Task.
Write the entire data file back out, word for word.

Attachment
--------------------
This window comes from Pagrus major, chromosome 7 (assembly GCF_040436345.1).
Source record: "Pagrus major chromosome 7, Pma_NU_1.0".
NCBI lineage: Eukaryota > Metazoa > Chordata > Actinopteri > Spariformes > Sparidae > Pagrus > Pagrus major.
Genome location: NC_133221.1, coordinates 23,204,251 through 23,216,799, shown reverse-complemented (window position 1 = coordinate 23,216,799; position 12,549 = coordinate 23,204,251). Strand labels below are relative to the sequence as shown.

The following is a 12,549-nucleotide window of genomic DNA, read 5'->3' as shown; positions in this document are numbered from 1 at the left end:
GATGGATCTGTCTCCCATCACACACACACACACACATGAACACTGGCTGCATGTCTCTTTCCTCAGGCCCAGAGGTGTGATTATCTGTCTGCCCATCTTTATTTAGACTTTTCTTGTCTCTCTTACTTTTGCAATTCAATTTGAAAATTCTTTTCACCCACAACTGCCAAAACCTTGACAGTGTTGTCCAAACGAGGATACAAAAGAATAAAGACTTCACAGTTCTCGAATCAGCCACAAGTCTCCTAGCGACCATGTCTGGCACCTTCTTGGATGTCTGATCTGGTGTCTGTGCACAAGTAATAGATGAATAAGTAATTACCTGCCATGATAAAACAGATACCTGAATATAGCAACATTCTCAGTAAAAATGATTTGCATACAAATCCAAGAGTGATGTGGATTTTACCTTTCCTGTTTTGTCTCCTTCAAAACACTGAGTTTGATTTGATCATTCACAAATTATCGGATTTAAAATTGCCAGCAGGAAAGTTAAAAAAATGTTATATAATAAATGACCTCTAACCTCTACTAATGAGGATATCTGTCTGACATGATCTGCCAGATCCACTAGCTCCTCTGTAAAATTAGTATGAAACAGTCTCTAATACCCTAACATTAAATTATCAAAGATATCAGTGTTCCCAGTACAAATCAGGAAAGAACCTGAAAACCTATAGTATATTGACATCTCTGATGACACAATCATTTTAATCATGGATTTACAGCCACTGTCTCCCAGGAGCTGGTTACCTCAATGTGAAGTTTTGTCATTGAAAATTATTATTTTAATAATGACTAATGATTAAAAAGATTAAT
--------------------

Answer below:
This window comes from Pagrus major, chromosome 7 (assembly GCF_040436345.1).
Source record: "Pagrus major chromosome 7, Pma_NU_1.0".
NCBI lineage: Eukaryota > Metazoa > Chordata > Actinopteri > Spariformes > Sparidae > Pagrus > Pagrus major.
Genome location: NC_133221.1, coordinates 23,204,251 through 23,216,799, shown reverse-complemented (window position 1 = coordinate 23,216,799; position 12,549 = coordinate 23,204,251). Strand labels below are relative to the sequence as shown.

The following is a 12,549-nucleotide window of genomic DNA, read 5'->3' as shown; positions in this document are numbered from 1 at the left end:
GATGGATCTGTCTCCCATCACACACACACACACACATGAACACTGGCTGCATGTCTCTTTCCTCAGGCCCAGAGGTGTGATTATCTGTCTGCCCATCTTTATTTAGACTTTTCTTGTCTCTCTTACTTTTGCAATTCAATTTGAAAATTCTTTTCACCCACAACTGCCAAAACCTTGACAGTGTTGTCCAAACGAGGATACAAAAGAATAAAGACTTCACAGTTCTCGAATCAGCCACAAGTCTCCTAGCGACCATGTCTGGCACCTTCTTGGATGTCTGATCTGGTGTCTGTGCACAAGTAATAGATGAATAAGTAATTACCTGCCATGATAAAACAGATACCTGAATATAGCAACATTCTCAGTAAAAATGATTTGCATACAAATCCAAGAGTGATGTGGATTTTACCTTTCCTGTTTTGTCTCCTTCAAAACACTGAGTTTGATTTGATCATTCACAAATTATCGGATTTAAAATTGCCAGCAGGAAAGTTAAAAAAATGTTATATAATAAATGACCTCTAACCTCTACTAATGAGGATATCTGTCTGACATGATCTGCCAGATCCACTAGCTCCTCTGTAAAATTAGTATGAAACAGTCTCTAATACCCTAACATTAAATTATCAAAGATATCAGTGTTCCCAGTACAAATCAGGAAAGAACCTGAAAACCTATAGTATATTGACATCTCTGATGACACAATCATTTTAATCATGGATTTACAGCCACTGTCTCCCAGGAGCTGGTTACCTCAATGTGAAGTTTTGTCATTGAAAATTATTATTTTAATAATGACTAATGATTAAAAAGATTAAT